Cultural economics may be seen as articulated to a continuum addressing two value creation perspectives – cultural and economic. How would this articulate with environmental and societal values?
David Throsby: The academic discipline of cultural economics, or the economics of art and culture, has grown over the last three or four decades to become a significant area of theoretical and applied economics. Research in the field has dealt with a range of issues including the structure of art markets, the behaviour of artists, the operations of cultural institutions such as museums, galleries, performing companies and so on, the economics of cultural heritage, and the relationships between cultural and economic policy. Questions of the value of art have been of particular interest, with efforts to understand the multiple values – financial and non-financial – that attach to art objects, cultural experiences, etc. This has led to a clear distinction being drawn between economic value and cultural value as a dual value system applicable to art and culture, and has enabled a definition to be developed for cultural goods and services as a distinct class of products in the economy.
From biodiversity to cultural diversity – is the often suggested parallel relevant? How crucial is cultural diversity to cultural sustainability – and global sustainability? What is the role for the cultural sector in the debates re- the Anthropocene era diagnosis, perspectives, solution?
David Throsby: The concepts of sustainability and sustainable development have direct relevance to culture, reflected in the parallels between natural capital and cultural capital. The latter concept in economic analysis refers to any capital asset such as a painting, a heritage building, a cultural site, etc. which embodies or gives rise to cultural value in addition to whatever economic value it possesses. Natural capital, in the form of the air, sea and land resources that have been given to us by nature, imposes on humankind a duty of care, to manage these resources in ways that respect the rights of future generations. Similarly, we have a responsibility to manage the cultural capital resources that have been provided for us by the creativity of human beings. In the context of sustainability, the parallel continues – given that environmentally sustainable development refers to the sustainable management of natural resources, we can define culturally sustainability as relating to the sustainable management of cultural resources.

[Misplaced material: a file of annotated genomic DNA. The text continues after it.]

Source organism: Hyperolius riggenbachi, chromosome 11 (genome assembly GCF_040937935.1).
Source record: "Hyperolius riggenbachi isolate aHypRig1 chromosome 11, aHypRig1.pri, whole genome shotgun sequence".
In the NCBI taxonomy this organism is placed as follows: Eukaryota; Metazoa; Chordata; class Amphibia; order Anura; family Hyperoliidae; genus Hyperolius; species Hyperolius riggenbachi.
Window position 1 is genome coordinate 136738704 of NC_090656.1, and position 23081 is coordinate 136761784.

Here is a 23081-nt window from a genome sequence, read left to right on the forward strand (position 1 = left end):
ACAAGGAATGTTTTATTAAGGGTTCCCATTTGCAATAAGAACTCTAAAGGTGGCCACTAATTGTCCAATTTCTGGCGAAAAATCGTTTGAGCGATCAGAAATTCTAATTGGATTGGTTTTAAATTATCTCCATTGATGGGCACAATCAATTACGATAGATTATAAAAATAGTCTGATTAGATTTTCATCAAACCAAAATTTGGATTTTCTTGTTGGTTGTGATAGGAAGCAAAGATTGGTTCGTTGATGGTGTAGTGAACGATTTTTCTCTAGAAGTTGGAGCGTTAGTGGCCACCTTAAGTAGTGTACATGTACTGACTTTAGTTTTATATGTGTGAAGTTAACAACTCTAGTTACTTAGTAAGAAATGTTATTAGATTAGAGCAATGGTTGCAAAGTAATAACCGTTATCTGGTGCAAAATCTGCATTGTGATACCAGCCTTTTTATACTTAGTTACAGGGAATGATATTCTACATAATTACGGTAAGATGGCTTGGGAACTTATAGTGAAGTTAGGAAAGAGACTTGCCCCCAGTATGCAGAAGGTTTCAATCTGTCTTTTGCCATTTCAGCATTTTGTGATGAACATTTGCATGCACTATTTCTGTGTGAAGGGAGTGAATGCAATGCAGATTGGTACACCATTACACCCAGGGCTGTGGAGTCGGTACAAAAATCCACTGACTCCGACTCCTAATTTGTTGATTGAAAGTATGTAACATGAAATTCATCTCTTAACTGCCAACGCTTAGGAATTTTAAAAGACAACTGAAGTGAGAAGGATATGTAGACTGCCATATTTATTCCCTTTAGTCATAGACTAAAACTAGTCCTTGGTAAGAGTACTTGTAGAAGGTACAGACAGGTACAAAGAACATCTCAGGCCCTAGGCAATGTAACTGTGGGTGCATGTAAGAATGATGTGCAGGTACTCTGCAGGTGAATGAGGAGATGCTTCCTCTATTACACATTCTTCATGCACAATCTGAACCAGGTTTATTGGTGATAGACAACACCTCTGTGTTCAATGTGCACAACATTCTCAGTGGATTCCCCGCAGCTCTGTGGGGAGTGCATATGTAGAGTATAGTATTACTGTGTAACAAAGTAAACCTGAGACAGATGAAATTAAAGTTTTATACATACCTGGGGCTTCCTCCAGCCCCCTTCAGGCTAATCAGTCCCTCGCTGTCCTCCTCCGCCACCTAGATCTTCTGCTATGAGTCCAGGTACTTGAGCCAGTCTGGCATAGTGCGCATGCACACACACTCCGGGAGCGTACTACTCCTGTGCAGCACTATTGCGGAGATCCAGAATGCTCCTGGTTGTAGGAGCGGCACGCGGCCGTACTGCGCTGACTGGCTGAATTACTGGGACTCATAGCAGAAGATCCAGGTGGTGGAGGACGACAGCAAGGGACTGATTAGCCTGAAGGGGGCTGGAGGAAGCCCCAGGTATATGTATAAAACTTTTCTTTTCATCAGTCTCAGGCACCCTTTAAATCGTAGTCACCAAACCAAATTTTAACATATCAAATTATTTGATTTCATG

It is well known that biodiversity is a key component of natural capital. The parallel with cultural capital extends to the similarities between biodiversity and cultural diversity. In fact, we value cultural diversity for the same sorts of reasons as we refer to when we speak of the value of biodiversity to the Anthropocene. So the preservation and protection of cultural diversity plays a similar role in culturally sustainable development as biodiversity does in environmentally or ecological sustainability.
Any examples of cultural and creative projects, experiments, concrete experiences, the sharing of which we may derive lessons in the perspective of the diversity and sustainability challenge?
David Throsby: The most important international agreement on cultural diversity is the 2005 UNESCO Convention for the Protection and Promotion of the Diversity of Culture Expressions. Almost 150 countries are signatories to this convention, which spells out a range of obligations for the protection of the arts and culture and for the enhancement of the contribution of the cultural sector to economic, social, environmental and cultural development. There is a range of reports published by UNESCO that give examples of cultural and creative projects relating diversity and sustainability that have been undertaken in many countries around the world – see particularly a review of the Convention’s first 10 years published in 2015 under the title Reshaping Cultural Policies: A Decade Promoting the Diversity of Cultural Expressions for Development.